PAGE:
“When you have all this nature in your backyard, it’s easy to not really think about what you should or shouldn’t do, because it all seems so accessible,” said Hastings. “Pardon the expression, but it just seems ‘natural’ to get out and use it.”
The Appalachian Trail — as well as all maintained trails in Vermont and New Hampshire — are especially vulnerable to damage during mud season. In a news release issued Monday , the Green Mountain Club declared the start of mud season and is asking hikers to refrain from treading on high-elevation trails through Memorial Day.
When trails are saturated with melting snow and ice, they’re susceptible to erosion that can cause irreversible — or, at the very least, expensive and time consuming — damage in some cases.
“We put in a lot of effort to keep people off trails during mud season, because if we didn’t, a lot of trails would likely get worn right down to the bedrock,” said GMC Executive Director Will Wiquist, whose Waterbury-based nonprofit oversees the maintenance of more than 500 miles of trails throughout Vermont. “Whether it’s from hiking or multi-use, people should wait until the leaves are back on the trees. They’ll seep up some of the water and the trails will become more dense and firm.”
For those chomping at the bit to get out and hike before Memorial Day, there are trail systems throughout Vermont and New Hampshire that already have trails ready for treading. A list of mud season hikes recommended by the GMC contains none within the Upper Valley, but Hirschler said the hard-pack Northern Rail Trail is ideal for this time of year. He cautioned against venturing out into even low-lying trails comprised entirely of natural soil, at least for the time being.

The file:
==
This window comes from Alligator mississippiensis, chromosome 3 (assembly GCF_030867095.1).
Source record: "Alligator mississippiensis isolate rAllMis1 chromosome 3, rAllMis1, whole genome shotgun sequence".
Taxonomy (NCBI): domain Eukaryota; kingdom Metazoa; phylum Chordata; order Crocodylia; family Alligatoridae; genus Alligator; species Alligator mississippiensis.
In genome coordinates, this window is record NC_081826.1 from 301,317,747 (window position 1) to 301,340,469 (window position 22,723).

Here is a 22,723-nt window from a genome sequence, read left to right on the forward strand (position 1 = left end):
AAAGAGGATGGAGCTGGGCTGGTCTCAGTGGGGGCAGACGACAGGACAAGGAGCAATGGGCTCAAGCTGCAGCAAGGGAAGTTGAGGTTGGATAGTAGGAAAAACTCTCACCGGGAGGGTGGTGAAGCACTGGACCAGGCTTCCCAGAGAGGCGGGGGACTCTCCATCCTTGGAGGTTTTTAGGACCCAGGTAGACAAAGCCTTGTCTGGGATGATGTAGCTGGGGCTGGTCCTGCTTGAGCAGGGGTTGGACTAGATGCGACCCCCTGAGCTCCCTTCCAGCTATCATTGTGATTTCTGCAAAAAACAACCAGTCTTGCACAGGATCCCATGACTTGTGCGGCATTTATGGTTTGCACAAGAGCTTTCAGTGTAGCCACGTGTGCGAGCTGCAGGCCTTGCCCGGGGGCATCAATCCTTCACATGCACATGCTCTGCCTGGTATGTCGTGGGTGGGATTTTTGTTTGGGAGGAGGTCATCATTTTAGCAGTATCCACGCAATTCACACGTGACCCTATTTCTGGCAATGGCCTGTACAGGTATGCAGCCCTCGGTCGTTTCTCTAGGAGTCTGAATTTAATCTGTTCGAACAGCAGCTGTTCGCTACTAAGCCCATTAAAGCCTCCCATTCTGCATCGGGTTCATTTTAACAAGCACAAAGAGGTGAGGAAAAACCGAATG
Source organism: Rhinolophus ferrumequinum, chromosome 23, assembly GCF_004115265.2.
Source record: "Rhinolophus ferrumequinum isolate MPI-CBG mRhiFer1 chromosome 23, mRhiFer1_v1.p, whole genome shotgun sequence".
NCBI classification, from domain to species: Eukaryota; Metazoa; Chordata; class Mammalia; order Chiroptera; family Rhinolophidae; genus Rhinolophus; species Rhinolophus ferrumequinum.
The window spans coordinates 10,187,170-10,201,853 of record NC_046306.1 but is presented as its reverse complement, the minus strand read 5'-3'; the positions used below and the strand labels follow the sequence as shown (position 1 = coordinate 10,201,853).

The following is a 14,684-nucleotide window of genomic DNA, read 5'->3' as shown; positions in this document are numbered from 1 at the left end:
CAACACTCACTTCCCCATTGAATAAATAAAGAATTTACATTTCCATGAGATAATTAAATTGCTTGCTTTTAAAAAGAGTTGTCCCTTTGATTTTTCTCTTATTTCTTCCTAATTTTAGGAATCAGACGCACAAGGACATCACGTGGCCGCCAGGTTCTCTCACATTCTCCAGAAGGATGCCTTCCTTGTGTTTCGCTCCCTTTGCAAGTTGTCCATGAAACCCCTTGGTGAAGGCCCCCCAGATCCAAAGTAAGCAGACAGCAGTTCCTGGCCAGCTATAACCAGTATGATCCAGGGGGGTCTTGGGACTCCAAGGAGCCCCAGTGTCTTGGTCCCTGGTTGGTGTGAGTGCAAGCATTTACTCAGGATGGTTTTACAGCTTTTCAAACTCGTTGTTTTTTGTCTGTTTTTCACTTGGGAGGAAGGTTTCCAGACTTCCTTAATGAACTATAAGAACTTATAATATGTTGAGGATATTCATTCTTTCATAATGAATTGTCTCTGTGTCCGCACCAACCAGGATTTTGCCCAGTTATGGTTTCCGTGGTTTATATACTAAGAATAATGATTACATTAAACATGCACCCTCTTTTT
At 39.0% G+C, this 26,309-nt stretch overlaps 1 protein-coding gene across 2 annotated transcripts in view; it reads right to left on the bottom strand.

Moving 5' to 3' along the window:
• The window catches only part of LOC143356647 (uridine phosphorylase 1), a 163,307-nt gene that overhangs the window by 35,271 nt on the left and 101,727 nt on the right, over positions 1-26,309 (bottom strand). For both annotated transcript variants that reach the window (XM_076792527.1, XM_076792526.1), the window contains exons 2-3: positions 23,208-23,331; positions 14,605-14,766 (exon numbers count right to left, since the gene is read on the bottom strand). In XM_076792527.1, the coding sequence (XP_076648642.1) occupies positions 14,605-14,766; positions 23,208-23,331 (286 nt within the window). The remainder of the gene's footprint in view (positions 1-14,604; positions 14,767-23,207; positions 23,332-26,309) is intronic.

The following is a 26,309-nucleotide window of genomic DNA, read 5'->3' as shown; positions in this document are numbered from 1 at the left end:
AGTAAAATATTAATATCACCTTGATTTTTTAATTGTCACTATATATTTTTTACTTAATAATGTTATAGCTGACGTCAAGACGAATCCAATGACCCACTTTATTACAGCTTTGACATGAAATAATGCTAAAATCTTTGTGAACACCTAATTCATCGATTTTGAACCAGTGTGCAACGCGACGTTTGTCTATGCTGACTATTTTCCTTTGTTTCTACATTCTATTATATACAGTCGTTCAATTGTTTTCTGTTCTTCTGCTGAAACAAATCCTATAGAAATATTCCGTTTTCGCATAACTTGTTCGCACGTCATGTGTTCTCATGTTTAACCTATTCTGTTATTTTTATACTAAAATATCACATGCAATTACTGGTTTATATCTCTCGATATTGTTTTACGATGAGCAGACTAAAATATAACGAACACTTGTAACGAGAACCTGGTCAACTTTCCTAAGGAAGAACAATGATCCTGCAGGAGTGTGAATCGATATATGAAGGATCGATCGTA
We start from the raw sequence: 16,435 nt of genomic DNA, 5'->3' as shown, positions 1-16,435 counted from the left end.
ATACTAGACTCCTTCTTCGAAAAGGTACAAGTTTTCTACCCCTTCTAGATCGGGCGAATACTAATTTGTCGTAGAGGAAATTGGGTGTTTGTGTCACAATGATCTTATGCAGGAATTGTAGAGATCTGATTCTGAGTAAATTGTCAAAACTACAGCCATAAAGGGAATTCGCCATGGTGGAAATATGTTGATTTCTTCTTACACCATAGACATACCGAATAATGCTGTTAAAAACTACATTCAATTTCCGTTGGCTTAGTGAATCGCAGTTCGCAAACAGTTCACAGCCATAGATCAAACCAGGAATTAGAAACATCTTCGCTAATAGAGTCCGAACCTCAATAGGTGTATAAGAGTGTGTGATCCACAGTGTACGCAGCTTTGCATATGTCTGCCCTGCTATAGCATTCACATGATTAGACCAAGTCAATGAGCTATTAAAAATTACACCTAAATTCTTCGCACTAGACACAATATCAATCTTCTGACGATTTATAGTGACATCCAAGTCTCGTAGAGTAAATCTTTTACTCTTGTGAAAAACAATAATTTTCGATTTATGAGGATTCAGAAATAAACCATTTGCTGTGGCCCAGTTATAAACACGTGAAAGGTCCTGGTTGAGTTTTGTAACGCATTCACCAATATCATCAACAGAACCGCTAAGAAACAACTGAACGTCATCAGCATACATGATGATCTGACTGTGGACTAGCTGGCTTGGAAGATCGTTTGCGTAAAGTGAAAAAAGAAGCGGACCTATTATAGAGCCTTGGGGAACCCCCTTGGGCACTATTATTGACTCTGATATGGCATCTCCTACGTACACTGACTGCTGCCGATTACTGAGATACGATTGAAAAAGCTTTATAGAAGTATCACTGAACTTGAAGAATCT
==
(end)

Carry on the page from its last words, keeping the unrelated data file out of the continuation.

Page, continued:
“At least for the next 3-4 weeks, it’s probably best to stay on the Northern Rail Trail or some of the Class IV and Class VI roads in the area,” Hirschler said. “The trails are just too soft and soupy. We’ve all seen trails that are nice, two-foot wide paths and, five years later, they’ve grown to be 15 feet wide with huge puddles in the middle. That’s what we’re trying to avoid.”
Hastings wouldn’t condemn all trail use, but asks that hikers use sound judgement if venturing out.
“The most important thing is just exercising common sense,” she said. “You have options when you’re out there. If the soil is too soft, sometimes the best option is to turn around, get off the trail and do something else outside until they dry up.”
Jared Pendak can be reached at firstname.lastname@example.org or 603-727-3306.
This article has been amended to correct an earlier error. The following correction appeared in the Saturday, April 20 edition of the Valley News:
Nichole Hastings grew up playing with brother Jeff Hastings and cousins Justin Hastings, Ross Hastings and Wes Hastings. A story about mud season hiking in Thursday's Valley News incorrectly stated her relationship to the cousins.